Random Posts

Tuesday, December 11, 2012

Fischer's First US Championship

       It was assumed that Fischer would at some point reach grandmaster but would he become better than his Evans, Robert and Donald Byrne or Bisguier?  Or how would he stack up against his contemporaries: William Lombardy and Raymond Weinstein? Few people thought he would be that good.
       1956 had seen his introduction to top level competition in the 3rd Lessing Rosenwald Invitational in New York. In that event Fischer lost four games; three of them badly. The following summer Fischer drew Bisguier, who had mauled him in the Rosenwald, and thereby nosed out Bisguier the defending U.S. Open and U.S. Invitational champion, for the U.S. Open title. Interestingly, Fischer won the next 13 games in a row against Bisguier.
      1957 was the 100th anniversary of the First American Congress, and like Paul Morphy, Fischer was to become the dominating champion. Every year there had been doubts as to whether there would be a championship that year. Financial crises and poor organization were the causes. The USCF only had 2000 members, so money was scarce.
      Fortunately a small group of wealthy men, collectively known as the American Chess Foundation kept the three year championship cycle going. They promised they would choose the best players for small, topflight events and finance them. As a result three strong Rosenwald invitational tournaments and three Matches were held.
      Reshevsky won two of the tournaments, finishing third in the other behind Evans and Bisguier, and defeating Lombardy, Bisguier and Donald Byrne in the matches. It was obvious from these events that Reshevsky was far superior to everyone else: He never lost more than one game in each event.
      Somewhat reluctantly the USCF agreed to let the fourth Rosenwald be designated as the 10th U.S. championship. This was especially fortunate because the tournament also served as a FIDE zonal where the first two finishers would qualify.
      Fischer had played a lot during 1956 and 1957 giving simultaneous exhibitions, and winning the 1957 U.S. Open and losing a two-game match to former world champion Max Euwe but nobody expected him to do well in the Rosenwald. Bisguier declared Reshevsky was favorite and almost everyone agreed with him. Evans was also considered a contender as were Lombardy and Robert Byrne. Unfortunately Byrne declined his invitation.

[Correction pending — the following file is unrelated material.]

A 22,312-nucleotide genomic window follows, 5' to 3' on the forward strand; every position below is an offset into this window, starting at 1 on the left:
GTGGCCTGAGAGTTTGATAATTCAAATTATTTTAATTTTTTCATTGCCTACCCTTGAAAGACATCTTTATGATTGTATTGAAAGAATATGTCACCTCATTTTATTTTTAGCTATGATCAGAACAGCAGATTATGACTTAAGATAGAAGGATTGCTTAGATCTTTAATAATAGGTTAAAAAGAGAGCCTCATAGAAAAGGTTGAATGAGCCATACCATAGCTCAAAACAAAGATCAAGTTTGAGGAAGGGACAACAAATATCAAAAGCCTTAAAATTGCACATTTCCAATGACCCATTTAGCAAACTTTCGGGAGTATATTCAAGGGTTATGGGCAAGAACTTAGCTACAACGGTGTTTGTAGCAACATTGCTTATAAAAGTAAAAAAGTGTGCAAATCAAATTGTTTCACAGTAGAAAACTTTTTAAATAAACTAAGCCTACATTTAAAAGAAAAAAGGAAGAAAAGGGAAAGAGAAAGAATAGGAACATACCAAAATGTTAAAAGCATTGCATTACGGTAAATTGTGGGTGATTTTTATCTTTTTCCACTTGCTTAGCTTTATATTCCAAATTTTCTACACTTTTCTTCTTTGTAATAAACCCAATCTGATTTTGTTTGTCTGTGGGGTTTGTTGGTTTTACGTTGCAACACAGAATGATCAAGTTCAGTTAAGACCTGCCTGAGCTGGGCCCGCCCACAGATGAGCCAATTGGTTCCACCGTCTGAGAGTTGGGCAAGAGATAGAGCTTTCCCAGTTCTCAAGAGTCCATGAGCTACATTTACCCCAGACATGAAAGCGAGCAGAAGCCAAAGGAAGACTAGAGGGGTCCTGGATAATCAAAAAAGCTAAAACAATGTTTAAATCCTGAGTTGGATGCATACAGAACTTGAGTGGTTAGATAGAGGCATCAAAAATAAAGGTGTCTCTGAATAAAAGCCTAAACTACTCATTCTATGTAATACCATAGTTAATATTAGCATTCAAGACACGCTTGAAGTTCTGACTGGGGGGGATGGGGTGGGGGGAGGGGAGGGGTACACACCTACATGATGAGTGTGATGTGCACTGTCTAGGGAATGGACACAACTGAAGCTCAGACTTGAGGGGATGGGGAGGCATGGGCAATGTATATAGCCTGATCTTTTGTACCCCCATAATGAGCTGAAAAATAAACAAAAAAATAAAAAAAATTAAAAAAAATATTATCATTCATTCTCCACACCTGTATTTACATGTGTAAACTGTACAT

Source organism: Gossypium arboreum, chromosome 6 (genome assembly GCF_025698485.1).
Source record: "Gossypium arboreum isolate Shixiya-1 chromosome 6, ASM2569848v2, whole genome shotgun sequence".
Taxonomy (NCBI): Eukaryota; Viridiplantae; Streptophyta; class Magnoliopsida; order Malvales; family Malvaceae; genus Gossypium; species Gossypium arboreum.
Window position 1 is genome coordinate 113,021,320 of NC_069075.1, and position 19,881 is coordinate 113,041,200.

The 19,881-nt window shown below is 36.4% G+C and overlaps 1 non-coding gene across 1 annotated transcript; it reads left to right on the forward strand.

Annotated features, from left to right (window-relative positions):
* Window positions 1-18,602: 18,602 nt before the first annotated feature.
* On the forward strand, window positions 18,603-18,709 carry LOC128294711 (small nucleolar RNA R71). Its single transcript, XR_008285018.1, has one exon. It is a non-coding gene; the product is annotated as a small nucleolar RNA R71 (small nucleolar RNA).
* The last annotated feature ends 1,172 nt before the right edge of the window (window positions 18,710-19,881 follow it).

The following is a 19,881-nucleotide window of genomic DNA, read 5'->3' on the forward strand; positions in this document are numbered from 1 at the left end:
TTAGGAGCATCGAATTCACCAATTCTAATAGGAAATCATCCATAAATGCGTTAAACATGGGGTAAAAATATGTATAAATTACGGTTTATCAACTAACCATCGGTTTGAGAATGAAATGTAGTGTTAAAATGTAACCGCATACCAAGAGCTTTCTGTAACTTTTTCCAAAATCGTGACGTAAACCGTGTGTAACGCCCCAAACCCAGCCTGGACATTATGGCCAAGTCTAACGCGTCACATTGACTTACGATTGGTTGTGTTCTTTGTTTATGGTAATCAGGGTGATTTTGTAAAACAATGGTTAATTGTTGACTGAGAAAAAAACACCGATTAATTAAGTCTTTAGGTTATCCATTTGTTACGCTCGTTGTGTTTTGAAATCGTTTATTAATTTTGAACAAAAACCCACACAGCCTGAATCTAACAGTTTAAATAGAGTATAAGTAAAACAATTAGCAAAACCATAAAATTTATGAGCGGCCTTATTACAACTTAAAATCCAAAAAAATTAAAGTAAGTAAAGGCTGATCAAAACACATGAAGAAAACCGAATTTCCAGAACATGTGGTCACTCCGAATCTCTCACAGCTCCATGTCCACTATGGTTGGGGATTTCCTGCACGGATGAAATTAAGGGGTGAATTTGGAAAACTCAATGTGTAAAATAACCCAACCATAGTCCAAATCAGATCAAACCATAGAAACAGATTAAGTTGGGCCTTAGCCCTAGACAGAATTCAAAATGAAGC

Fischer started out this championship with a crushing defeat of Arthur Feuerstein, a 22-year-old computer programmer in the first round.  Then he narrowly escape defeat against Herbert Seidman, then battled Reshevsky to a draw. Two points out of three was not a bad start, but then things changed.
      He defeated Sidney Bernstein and Arthur Bisguier and was a half point behind Reshevsky with a score of 4-1. There followed a game that could have gone either way against Hans Berliner but ended in a draw. But then came a whirlwind of victories: James T. Sherwin, George Kramer Edmar Mednis William Lombardy Attilio DiCamillo all went down in defeat.
     During Fischer's streak Reshevsky had been defeated by Sherwin and so was trailing Fischer by a half point. To win the tournament Reshevsky needed a last-round win over William Lombardy, who was battling for third behind Sherwin.
     Fischer had White Abe Turner. Turner was an old blitz partner of Fischer and nobody expected Fischer to put much effort into the game. In the last round Fischer did what everyone expected he would and something would never do again in his career: he drew with Turner in 18 moves! After the game he went to the analysis room and played 5-minute games.
     What his draw with Turner meant was that a Reshevsky win would mean a tie for first place while any other result would give Fischer a clear first. Fortunately for Fischer Lombardy played such a great game against Reshevsky that he won the brilliancy prize and so Fischer was the champion.
     At that time in his career, Fischer did not have the ego he was soon to develop. When asked, “Does this make you the best player in the United States?” Fischer replied, "No, one tournament doesn't mean much," he said. "Maybe Reshevsky .... "

Final Standings:  1. Fischer 10.5 2. Reshevsky 9.5 3. Sherwin 9.0 4. Lombardy 7.5 5. Berliner 7.0 6-8. Denker 6.5 6-8. Feuerstein 6.5 6-8. Mednis 6.5 9. Seidman 6.0 10-11. Bernstein 5.0 10-11. Bisguier 5.0 12-13. DiCamillo 4.5 12-13. Turner 4.5 14. Kramer 3.0

No comments:

Post a Comment